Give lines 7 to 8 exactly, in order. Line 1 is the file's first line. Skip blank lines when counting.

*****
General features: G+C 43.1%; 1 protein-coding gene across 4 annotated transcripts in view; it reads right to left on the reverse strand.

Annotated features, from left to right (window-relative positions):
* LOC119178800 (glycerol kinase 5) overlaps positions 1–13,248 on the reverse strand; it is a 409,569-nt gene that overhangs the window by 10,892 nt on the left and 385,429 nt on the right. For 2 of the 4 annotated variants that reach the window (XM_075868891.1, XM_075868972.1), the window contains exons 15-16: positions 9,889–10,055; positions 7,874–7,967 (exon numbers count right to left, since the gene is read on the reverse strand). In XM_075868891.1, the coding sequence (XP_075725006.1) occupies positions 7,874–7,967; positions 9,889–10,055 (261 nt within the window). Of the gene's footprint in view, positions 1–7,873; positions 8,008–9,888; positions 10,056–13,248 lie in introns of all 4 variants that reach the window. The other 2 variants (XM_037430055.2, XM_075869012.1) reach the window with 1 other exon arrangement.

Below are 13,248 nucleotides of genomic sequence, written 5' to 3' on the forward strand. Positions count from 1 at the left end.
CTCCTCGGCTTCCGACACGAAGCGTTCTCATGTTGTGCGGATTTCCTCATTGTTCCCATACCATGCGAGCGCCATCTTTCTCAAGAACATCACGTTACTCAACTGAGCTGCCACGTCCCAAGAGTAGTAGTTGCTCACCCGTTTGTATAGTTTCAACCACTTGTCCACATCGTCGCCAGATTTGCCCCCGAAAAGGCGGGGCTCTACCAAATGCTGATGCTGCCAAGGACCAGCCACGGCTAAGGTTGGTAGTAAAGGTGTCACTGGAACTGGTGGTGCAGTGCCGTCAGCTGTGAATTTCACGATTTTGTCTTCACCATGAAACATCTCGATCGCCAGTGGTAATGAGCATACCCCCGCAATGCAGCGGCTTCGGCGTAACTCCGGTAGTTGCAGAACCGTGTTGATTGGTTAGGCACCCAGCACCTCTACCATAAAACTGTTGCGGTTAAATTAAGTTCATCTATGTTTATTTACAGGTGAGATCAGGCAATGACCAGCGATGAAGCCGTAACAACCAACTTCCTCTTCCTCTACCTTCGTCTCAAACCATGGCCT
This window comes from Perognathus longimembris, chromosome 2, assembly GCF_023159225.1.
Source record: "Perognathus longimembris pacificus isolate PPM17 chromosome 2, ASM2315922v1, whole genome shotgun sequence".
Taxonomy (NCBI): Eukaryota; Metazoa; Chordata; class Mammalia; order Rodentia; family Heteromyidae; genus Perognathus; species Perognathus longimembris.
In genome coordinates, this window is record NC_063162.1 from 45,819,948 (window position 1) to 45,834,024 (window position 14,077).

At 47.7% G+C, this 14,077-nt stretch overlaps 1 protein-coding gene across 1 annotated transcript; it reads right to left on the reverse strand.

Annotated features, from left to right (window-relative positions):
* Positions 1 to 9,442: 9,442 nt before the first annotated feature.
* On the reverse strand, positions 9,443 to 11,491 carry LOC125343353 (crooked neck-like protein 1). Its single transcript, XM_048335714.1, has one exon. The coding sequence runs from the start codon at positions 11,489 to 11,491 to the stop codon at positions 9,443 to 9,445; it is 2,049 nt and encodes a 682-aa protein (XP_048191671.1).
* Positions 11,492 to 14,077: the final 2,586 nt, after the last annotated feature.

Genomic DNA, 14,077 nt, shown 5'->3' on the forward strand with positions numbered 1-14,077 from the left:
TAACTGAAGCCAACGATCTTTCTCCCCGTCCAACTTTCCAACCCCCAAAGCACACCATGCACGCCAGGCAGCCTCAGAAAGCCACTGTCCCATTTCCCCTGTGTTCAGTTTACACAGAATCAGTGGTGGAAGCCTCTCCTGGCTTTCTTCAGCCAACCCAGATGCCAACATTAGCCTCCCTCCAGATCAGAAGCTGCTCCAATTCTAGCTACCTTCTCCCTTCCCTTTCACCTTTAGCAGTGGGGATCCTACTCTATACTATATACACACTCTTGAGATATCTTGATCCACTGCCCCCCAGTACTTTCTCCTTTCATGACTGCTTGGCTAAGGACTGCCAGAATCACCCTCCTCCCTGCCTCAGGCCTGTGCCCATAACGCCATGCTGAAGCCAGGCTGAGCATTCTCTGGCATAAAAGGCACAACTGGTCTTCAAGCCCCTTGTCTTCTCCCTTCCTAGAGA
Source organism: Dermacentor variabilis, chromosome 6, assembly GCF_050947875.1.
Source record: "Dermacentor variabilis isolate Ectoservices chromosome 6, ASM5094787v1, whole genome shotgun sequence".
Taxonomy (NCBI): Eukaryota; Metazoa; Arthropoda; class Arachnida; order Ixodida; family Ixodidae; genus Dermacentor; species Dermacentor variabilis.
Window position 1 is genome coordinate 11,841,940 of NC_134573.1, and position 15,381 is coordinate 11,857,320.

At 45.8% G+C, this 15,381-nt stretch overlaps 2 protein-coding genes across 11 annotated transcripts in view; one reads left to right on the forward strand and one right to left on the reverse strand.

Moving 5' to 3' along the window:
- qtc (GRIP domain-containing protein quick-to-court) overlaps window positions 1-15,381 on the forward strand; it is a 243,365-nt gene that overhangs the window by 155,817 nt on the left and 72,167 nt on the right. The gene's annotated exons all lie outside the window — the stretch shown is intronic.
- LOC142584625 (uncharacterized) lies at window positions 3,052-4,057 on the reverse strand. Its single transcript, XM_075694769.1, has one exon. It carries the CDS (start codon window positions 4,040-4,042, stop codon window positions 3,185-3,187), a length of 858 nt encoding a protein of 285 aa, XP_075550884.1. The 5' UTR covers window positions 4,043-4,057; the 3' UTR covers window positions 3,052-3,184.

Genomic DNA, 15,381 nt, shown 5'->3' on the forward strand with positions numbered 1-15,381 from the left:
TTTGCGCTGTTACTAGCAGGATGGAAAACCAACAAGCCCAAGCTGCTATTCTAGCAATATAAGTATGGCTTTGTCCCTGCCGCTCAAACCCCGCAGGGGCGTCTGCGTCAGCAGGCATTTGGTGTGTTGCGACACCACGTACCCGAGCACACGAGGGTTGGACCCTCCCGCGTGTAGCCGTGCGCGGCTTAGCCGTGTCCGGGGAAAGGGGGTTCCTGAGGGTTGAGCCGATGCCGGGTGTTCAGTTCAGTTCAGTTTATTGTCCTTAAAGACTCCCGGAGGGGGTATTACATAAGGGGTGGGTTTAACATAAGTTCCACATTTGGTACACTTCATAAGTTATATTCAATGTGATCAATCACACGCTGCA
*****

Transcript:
Source record: "Perognathus longimembris pacificus isolate PPM17 chromosome 2, ASM2315922v1, whole genome shotgun sequence".
Taxonomy (NCBI): Eukaryota; Metazoa; Chordata; class Mammalia; order Rodentia; family Heteromyidae; genus Perognathus; species Perognathus longimembris.